Academic journal article Curriculum and Teaching Dialogue

QUEERING TEACHER EDUCATION CURRICULUM: A Case Study of Lessons Learned in the Transformation of a Teacher Education Program

Academic journal article Curriculum and Teaching Dialogue

QUEERING TEACHER EDUCATION CURRICULUM: A Case Study of Lessons Learned in the Transformation of a Teacher Education Program

Article excerpt


UOTeach is a 15-month course of graduate study at the University of Oregon that earns students a master's degree and teacher certification. This program was established in 2008 as a replacement for a previously existing teacher education program that had been criticized by local educators and students for failing to address diversity issues in schools sufficiently. The UOTeach program was designed to make attention to justice, inclusion, and difference a core part of its curriculum.

Our analysis of UOTeach is primarily based on the experiences and recollections of the three authors. Jerry Rosiek, Department Head from 2006-2010, held responsibility for shepherding the programmatic changes through University and State level review processes. Alison Schmitke has been the Department Director of Undergraduate Programs and an instructor in UOTeach since 2007. Julie Heffernan has taught undergraduate and graduate courses in the department since 2009 and is currently the Director of the UOTeach master's program. Each of the authors witnessed the department's change process from unique angles, the triangulation of which informed this report.

We also draw upon approximately forty interviews with students, faculty, and local activists conducted from 2007-2011. Interviews subjects were identified opportunistically, focusing on those persons most involved with various stages of the change process. We did not randomly sample interview respondents from the general population to enable generalizable claims about the opinions of the whole population. Instead, we chose these interviewees for triangulating the interpretations of the authors in the analysis, to provide a check against the discursive and ideological limits on our own ability to see what was happening in front of us.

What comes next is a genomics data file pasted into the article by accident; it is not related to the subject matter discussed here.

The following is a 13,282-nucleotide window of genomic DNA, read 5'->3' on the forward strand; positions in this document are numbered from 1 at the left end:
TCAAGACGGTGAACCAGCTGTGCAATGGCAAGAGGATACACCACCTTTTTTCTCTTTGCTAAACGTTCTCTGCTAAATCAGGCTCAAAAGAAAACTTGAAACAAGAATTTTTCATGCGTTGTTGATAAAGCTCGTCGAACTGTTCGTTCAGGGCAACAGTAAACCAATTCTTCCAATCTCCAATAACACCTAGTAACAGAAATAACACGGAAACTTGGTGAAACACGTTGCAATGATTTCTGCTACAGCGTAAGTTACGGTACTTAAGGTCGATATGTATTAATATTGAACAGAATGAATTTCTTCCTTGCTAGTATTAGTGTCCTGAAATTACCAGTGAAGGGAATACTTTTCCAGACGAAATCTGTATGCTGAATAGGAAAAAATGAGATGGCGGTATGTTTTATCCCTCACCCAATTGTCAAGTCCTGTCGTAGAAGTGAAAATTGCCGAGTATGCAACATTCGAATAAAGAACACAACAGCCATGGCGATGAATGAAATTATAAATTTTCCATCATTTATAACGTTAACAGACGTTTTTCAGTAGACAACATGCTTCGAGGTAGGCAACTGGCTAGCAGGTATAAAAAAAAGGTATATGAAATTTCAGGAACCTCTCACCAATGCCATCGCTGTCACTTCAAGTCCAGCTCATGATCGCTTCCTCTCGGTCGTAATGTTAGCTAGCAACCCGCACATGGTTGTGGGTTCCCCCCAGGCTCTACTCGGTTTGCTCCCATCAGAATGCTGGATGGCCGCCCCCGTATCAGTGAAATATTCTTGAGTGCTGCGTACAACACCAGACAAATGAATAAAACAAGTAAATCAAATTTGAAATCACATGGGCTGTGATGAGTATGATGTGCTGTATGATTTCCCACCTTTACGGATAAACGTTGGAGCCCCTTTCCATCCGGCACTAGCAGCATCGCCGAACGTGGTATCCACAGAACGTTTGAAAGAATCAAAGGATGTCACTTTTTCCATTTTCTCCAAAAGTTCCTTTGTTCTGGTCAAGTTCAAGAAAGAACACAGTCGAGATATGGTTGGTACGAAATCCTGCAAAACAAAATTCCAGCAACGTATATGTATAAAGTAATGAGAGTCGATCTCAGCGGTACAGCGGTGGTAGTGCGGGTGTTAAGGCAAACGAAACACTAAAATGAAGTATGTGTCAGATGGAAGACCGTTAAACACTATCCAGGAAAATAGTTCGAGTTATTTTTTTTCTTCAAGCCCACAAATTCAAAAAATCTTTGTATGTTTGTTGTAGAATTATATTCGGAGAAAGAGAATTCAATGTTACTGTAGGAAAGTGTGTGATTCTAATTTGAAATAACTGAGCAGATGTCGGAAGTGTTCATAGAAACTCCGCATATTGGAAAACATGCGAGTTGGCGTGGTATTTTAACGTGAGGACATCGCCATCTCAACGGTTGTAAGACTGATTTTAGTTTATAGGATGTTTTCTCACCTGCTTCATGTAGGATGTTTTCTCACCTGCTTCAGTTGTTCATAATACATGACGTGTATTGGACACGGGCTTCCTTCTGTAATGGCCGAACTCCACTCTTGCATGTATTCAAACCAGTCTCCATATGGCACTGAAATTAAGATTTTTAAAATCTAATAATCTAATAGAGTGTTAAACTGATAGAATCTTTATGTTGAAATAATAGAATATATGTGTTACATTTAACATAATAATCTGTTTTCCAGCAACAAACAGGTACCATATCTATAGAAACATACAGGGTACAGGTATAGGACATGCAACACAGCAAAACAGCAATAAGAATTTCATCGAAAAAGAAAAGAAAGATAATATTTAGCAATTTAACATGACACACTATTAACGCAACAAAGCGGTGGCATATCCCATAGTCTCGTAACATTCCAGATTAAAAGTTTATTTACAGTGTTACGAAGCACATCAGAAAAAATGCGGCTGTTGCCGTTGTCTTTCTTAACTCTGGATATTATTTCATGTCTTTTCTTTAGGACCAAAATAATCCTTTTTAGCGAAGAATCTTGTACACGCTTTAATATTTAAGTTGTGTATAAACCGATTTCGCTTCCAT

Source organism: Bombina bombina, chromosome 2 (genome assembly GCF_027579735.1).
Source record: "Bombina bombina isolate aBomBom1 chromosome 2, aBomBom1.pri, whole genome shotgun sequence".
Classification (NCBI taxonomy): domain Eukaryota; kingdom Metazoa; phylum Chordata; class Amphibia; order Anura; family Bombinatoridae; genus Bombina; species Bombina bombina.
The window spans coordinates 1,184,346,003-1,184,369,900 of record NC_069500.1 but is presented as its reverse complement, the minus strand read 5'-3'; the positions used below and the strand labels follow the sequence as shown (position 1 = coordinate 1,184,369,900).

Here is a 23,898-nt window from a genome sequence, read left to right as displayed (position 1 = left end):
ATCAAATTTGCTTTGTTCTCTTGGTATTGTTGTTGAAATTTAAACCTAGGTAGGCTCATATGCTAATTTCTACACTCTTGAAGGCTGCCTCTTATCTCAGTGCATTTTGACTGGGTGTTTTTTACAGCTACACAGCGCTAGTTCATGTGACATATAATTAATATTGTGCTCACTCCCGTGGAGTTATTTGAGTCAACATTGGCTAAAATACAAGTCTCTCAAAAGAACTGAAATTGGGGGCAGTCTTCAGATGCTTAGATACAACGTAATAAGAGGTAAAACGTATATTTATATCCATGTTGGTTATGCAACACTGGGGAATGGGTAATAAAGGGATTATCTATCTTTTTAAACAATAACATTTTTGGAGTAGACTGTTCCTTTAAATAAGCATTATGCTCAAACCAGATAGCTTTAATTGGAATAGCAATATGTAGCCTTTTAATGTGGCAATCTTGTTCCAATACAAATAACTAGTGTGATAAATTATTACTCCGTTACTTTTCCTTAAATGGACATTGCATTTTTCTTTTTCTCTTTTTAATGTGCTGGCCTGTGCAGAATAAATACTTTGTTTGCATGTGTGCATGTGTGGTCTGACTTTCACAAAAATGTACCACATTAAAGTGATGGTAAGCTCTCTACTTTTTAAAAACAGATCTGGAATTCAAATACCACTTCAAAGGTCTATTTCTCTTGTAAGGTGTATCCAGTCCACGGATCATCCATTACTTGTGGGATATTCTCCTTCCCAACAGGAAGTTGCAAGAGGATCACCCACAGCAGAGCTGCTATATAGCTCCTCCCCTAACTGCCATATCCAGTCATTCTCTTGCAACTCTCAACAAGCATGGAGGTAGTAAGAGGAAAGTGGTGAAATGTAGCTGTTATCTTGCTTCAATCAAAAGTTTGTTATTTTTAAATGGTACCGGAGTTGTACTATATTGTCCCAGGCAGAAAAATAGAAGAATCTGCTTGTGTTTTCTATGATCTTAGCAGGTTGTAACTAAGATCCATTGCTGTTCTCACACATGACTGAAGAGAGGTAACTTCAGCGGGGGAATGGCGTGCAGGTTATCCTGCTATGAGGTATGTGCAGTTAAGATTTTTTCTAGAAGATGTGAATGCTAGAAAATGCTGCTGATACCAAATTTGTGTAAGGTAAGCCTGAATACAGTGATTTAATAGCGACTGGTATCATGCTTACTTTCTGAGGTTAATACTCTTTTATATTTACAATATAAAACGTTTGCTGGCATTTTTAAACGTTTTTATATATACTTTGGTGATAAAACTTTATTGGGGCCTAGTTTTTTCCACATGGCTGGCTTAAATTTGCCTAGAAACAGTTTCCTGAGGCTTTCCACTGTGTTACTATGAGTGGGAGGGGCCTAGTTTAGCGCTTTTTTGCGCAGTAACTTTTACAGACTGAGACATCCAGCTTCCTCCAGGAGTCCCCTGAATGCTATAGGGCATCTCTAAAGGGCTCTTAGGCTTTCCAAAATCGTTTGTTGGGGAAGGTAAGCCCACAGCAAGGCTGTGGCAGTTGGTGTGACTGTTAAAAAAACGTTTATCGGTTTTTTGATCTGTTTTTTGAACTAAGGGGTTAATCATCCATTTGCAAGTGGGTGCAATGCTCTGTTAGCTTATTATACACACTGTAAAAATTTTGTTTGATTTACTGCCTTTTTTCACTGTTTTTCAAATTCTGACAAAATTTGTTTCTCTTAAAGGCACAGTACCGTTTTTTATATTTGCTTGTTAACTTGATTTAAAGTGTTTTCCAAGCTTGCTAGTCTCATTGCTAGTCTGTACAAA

To this end, we coded the interviews for various topical themes through organizing and reviewing respondents' views. With accounts we developed to document specific moments in the department's change process, we cross checked these sources, resulting in more robust and detailed accounts of the events in question.


At its broadest level this chapter is framed by feminist poststructuralist and queer poststructuralist theory (Butler 1990, 1993, 2004; Foucault 1998; Lather, 2006; Namaste, 2000; St. Pierre & Pillow, 1999; Valentine, 2007). This theory identifies diversity, racial identity, immigration status, gender, and sexual identity as socially distributed and linguistically mediated forms of social practice. These discursive formations influence and organize human action, which has material effects. Material effects in turn influence and are interpreted by people, usually reinforcing the discursive formations that precipitated the actions and effects. Within this view, analysis critically surfaces the self-reproducing nature of the discursive constructs that shape our thoughts and actions. For our study, we sought to identify the way silences about the need to address the needs of LGBTQ students and families gets reproduced even in the context of a social justice focused reform of a teacher education program.

The work is also informed at a general level by contemporary pragmatist scholarship (Colapietro, 2011; Koopman, 2009, 2011; Hickman, 2007; Pratt, 2002, 2004; Rosiek, 2013; Seigfried, 1996; Sorrell, 2004; Sullivan, 2011; West, 1989), which shares with poststructuralism a social-constructivist conception of identity and practice, but which places more emphasis on the salience of first person experience as a source of insight for understanding social and institutional processes (Clandinin & Rosiek, 2006). These experiences, through a pragmatist lens, are not regarded as authoritative accounts of a prediscursive reality. Instead, they are offered as culturally contingent accounts of the reality of living within intersecting discourses. …

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